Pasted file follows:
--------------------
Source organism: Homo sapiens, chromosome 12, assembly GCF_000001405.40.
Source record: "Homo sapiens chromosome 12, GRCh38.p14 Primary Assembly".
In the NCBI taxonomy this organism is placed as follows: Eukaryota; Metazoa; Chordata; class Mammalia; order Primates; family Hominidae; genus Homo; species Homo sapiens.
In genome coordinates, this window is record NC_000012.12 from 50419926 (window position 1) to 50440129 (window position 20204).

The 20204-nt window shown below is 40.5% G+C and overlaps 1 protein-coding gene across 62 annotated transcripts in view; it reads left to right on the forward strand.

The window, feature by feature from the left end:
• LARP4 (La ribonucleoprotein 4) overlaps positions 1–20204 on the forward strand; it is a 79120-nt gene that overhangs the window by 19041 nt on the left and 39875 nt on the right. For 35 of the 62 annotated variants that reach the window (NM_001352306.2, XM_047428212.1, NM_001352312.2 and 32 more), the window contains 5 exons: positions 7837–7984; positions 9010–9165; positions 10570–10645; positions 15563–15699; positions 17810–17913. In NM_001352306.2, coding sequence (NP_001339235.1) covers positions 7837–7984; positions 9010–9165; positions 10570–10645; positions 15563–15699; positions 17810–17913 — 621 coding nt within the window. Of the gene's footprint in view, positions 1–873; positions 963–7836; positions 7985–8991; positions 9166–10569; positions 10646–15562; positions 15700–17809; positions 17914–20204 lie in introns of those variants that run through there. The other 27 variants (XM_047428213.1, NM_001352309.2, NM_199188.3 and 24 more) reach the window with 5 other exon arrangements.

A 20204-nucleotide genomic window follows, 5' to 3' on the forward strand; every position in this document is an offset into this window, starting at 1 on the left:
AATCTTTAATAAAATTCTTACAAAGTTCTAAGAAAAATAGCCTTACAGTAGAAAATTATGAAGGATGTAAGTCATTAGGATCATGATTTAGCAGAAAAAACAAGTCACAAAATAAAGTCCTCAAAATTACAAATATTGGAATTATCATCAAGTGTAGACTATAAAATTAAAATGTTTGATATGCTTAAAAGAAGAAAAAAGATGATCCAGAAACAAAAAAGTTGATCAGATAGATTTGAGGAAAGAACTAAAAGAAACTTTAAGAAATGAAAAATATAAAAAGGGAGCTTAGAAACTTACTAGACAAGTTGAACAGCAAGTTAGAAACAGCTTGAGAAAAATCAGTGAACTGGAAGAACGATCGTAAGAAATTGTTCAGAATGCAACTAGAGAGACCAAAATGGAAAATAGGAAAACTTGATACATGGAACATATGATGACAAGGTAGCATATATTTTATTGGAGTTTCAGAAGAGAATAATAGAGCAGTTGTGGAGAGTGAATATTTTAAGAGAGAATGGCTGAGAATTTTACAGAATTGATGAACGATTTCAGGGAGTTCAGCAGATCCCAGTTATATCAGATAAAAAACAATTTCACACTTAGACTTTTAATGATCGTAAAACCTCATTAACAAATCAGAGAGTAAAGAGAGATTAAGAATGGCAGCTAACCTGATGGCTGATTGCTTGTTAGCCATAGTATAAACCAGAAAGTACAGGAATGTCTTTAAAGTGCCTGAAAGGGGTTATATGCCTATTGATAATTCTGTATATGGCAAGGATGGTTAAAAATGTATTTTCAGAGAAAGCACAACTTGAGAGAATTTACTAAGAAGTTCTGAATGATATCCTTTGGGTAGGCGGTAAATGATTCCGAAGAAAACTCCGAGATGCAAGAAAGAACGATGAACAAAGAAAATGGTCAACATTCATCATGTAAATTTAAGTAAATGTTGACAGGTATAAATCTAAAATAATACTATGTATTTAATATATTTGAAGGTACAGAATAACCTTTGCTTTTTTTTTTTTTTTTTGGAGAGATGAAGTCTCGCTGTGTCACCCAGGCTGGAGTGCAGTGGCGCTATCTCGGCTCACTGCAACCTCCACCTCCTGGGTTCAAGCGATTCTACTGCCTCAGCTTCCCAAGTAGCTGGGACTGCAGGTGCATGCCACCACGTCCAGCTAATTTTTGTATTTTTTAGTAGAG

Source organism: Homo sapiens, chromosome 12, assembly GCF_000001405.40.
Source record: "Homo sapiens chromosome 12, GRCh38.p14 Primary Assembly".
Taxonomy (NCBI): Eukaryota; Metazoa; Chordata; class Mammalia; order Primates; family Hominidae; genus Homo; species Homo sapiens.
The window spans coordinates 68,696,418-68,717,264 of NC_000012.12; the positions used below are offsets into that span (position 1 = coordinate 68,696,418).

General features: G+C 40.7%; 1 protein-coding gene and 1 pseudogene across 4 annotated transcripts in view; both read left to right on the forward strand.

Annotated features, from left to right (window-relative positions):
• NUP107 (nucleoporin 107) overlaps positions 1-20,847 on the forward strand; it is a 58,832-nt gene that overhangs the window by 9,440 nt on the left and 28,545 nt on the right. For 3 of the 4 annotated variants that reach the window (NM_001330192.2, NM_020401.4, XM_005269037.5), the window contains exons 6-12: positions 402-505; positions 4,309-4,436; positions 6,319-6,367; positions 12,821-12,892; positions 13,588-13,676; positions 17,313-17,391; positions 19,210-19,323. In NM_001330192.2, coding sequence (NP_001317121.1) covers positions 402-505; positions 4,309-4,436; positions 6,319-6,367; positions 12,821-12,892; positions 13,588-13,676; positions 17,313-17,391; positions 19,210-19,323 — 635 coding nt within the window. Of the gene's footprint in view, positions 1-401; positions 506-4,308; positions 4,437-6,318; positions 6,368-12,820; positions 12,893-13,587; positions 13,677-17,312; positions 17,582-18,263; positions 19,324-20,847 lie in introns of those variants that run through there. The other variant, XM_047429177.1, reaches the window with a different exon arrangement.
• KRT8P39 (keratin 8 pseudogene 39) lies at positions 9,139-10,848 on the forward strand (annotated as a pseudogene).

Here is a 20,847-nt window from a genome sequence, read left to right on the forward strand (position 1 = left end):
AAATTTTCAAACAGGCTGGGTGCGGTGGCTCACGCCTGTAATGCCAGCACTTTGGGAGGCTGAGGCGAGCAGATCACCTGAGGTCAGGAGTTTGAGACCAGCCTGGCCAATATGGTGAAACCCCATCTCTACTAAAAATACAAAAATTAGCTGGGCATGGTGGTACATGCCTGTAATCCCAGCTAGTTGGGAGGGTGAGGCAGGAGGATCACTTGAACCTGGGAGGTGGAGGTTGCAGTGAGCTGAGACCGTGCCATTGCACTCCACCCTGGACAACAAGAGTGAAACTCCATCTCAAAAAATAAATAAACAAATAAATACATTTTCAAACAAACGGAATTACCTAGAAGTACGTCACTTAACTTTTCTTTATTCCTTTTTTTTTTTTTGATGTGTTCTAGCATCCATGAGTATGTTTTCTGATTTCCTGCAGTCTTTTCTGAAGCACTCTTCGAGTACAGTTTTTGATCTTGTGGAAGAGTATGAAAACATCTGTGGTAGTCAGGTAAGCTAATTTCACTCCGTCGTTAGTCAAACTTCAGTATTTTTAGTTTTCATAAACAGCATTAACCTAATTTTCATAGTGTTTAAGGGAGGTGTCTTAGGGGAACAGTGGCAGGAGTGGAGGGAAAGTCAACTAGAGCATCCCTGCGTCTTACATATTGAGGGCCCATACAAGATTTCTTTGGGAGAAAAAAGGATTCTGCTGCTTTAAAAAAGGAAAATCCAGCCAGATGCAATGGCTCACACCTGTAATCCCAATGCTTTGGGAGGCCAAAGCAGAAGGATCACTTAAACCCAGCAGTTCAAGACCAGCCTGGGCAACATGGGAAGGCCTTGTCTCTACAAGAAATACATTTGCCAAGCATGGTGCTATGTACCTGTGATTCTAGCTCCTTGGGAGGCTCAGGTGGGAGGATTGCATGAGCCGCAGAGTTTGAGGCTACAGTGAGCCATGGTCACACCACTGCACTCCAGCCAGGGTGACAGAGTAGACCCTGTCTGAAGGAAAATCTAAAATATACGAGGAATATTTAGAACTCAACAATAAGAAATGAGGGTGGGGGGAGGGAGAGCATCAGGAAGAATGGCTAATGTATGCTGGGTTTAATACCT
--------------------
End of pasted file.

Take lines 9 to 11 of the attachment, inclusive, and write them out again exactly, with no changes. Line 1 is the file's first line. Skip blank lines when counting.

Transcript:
AATCTTTAATAAAATTCTTACAAAGTTCTAAGAAAAATAGCCTTACAGTAGAAAATTATGAAGGATGTAAGTCATTAGGATCATGATTTAGCAGAAAAAACAAGTCACAAAATAAAGTCCTCAAAATTACAAATATTGGAATTATCATCAAGTGTAGACTATAAAATTAAAATGTTTGATATGCTTAAAAGAAGAAAAAAGATGATCCAGAAACAAAAAAGTTGATCAGATAGATTTGAGGAAAGAACTAAAAGAAACTTTAAGAAATGAAAAATATAAAAAGGGAGCTTAGAAACTTACTAGACAAGTTGAACAGCAAGTTAGAAACAGCTTGAGAAAAATCAGTGAACTGGAAGAACGATCGTAAGAAATTGTTCAGAATGCAACTAGAGAGACCAAAATGGAAAATAGGAAAACTTGATACATGGAACATATGATGACAAGGTAGCATATATTTTATTGGAGTTTCAGAAGAGAATAATAGAGCAGTTGTGGAGAGTGAATATTTTAAGAGAGAATGGCTGAGAATTTTACAGAATTGATGAACGATTTCAGGGAGTTCAGCAGATCCCAGTTATATCAGATAAAAAACAATTTCACACTTAGACTTTTAATGATCGTAAAACCTCATTAACAAATCAGAGAGTAAAGAGAGATTAAGAATGGCAGCTAACCTGATGGCTGATTGCTTGTTAGCCATAGTATAAACCAGAAAGTACAGGAATGTCTTTAAAGTGCCTGAAAGGGGTTATATGCCTATTGATAATTCTGTATATGGCAAGGATGGTTAAAAATGTATTTTCAGAGAAAGCACAACTTGAGAGAATTTACTAAGAAGTTCTGAATGATATCCTTTGGGTAGGCGGTAAATGATTCCGAAGAAAACTCCGAGATGCAAGAAAGAACGATGAACAAAGAAAATGGTCAACATTCATCATGTAAATTTAAGTAAATGTTGACAGGTATAAATCTAAAATAATACTATGTATTTAATATATTTGAAGGTACAGAATAACCTTTGCTTTTTTTTTTTTTTTTTGGAGAGATGAAGTCTCGCTGTGTCACCCAGGCTGGAGTGCAGTGGCGCTATCTCGGCTCACTGCAACCTCCACCTCCTGGGTTCAAGCGATTCTACTGCCTCAGCTTCCCAAGTAGCTGGGACTGCAGGTGCATGCCACCACGTCCAGCTAATTTTTGTATTTTTTAGTAGAG

Source organism: Homo sapiens, chromosome 12, assembly GCF_000001405.40.
Source record: "Homo sapiens chromosome 12, GRCh38.p14 Primary Assembly".